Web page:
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AIDS. 1997 Nov;11(13):1635-9.

Years of potential life lost due to HIV infection in the United States.

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Division of HIV/AIDS Prevention, Centers for Disease Control and Prevention, United States Department of Health and Human Services, Atlanta, Georgia, USA.



To compare premature mortality due to HIV infection with that from other causes of death in the United States, so as to provide a basis for allocating public health resources among causes of death that would be more useful than either total or age-specific mortality data.


Using death certificate data, we calculated years of potential life lost (YPLL) before age 65 years for each cause of death. We defined YPLL for an individual as the difference between 65 years and the age at death if the age was < 65 years, or zero if the age was > or = 65 years. The YPLL in the population was the sum of YPLL for individuals.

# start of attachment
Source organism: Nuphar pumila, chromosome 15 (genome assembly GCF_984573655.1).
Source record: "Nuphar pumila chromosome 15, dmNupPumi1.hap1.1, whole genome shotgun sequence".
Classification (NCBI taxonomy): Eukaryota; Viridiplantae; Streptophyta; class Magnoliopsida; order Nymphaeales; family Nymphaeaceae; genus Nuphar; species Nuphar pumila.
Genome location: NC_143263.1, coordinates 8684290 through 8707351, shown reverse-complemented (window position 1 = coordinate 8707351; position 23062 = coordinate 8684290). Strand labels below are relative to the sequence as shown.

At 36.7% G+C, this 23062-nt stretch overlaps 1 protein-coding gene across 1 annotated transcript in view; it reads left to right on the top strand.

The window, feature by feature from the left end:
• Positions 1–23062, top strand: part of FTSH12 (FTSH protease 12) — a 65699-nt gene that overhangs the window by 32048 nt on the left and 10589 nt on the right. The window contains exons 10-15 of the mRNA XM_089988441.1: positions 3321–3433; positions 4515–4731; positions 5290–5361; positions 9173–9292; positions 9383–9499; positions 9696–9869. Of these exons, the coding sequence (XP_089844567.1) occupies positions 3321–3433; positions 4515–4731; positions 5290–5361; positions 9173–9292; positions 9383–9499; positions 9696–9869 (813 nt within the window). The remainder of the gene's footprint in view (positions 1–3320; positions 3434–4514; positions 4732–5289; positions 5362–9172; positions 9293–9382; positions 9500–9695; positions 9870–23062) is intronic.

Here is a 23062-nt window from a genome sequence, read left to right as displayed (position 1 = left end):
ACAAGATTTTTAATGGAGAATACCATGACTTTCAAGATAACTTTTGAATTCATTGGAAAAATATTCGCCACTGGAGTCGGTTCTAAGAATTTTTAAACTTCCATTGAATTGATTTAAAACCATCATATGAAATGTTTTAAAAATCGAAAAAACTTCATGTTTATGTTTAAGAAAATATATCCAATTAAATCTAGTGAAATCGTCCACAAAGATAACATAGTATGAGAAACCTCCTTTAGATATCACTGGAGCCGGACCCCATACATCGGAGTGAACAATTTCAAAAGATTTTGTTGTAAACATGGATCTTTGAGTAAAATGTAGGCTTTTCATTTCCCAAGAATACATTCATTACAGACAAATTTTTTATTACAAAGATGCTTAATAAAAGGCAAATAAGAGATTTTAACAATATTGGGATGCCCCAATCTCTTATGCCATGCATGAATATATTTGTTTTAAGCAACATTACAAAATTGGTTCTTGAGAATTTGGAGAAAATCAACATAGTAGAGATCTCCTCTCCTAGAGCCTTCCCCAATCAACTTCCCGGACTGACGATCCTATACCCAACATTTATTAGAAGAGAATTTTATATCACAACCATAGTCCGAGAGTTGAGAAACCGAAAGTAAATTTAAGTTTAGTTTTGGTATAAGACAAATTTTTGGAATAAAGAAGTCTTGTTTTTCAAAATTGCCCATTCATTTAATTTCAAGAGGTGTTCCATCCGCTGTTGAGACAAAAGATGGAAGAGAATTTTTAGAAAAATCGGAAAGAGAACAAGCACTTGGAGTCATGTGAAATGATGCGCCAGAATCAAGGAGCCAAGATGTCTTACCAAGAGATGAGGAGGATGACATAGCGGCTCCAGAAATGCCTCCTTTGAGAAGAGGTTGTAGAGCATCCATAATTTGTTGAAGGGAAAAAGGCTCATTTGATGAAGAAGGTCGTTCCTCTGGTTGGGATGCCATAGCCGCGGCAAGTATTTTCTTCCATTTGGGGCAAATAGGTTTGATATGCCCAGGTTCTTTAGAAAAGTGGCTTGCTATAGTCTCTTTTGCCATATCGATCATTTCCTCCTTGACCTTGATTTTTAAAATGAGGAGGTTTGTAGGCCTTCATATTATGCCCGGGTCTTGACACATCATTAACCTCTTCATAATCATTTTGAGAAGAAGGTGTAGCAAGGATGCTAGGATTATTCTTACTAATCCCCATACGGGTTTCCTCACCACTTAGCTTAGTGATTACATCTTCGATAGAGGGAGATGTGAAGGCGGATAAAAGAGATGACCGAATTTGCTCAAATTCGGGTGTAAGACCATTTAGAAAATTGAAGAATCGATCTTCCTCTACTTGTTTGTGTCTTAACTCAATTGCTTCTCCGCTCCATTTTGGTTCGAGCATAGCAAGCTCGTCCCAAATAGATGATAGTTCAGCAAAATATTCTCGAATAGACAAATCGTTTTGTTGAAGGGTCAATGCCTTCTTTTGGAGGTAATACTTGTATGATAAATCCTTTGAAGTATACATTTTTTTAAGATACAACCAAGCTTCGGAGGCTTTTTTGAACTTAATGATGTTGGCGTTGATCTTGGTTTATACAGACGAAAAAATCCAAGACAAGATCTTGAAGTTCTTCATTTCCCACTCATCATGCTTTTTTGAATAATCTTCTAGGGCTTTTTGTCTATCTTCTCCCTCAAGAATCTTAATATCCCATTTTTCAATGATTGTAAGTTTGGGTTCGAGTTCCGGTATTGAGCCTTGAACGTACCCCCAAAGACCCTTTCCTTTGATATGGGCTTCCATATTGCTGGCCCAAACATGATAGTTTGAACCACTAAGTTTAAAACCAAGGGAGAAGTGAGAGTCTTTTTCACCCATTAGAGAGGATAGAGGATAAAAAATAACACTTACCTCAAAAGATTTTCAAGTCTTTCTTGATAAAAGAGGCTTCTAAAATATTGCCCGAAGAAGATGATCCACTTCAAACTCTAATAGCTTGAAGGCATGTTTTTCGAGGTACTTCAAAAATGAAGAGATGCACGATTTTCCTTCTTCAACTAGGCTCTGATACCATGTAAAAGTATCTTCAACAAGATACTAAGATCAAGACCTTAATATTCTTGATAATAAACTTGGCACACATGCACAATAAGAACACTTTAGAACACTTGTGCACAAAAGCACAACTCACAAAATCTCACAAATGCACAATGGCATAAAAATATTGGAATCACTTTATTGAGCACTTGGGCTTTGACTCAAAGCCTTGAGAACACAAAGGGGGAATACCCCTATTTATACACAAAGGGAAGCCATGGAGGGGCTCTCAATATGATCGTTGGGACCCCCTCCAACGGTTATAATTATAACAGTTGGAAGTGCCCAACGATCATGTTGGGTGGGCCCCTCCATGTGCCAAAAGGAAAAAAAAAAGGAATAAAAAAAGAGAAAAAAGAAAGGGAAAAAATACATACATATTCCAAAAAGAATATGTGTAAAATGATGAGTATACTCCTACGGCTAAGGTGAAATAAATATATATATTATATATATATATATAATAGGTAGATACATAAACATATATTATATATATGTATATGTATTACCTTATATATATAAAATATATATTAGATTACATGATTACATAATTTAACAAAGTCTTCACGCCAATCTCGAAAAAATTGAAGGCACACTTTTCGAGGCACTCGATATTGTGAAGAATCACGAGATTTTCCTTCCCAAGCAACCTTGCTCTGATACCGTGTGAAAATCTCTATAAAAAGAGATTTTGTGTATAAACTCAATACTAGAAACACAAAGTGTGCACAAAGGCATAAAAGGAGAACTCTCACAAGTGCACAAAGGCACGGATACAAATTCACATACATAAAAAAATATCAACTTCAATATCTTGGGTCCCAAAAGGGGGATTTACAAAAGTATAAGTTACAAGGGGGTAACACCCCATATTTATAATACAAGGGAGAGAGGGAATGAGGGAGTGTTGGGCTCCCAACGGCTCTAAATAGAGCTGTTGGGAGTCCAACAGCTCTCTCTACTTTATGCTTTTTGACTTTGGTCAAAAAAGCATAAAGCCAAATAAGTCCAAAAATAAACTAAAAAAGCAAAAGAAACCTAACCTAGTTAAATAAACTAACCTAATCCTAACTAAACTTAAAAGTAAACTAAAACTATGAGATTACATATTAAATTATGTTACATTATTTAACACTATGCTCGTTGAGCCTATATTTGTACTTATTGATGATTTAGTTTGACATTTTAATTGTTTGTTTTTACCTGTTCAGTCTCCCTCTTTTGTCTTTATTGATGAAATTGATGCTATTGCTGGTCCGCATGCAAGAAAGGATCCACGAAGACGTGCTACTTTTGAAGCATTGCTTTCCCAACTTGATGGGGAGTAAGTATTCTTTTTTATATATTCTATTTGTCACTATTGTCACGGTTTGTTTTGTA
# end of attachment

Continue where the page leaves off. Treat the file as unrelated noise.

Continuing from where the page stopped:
In 1995, HIV infection was the fourth leading cause of YPLL nationally, accounting for 4.7 YPLL per 1000 population (all under age 65 years; 8.8% of the 53.9 YPLL from all causes per 1000 population). Among males, HIV infection ranked fourth (11.0% of YPLL) nationally and in 1994 was the top cause of YPLL in four states: New York (causing 22.7% of YPLL), Florida (18.1%), New Jersey (17.6%) and Maryland (13.9%); and in 51 cities of > or = 100,000 total population, where it caused 12.6-50.9% of YPLL. In 1995, among females, HIV ranked sixth (4.5% of YPLL) nationally and in 1994 was the leading cause of YPLL in 11 cities (11.6-31.4%).


HIV infection has become the fourth leading cause of premature mortality, measured in terms of YPLL, in the United States and the leading cause in a sizeable number of United States cities.

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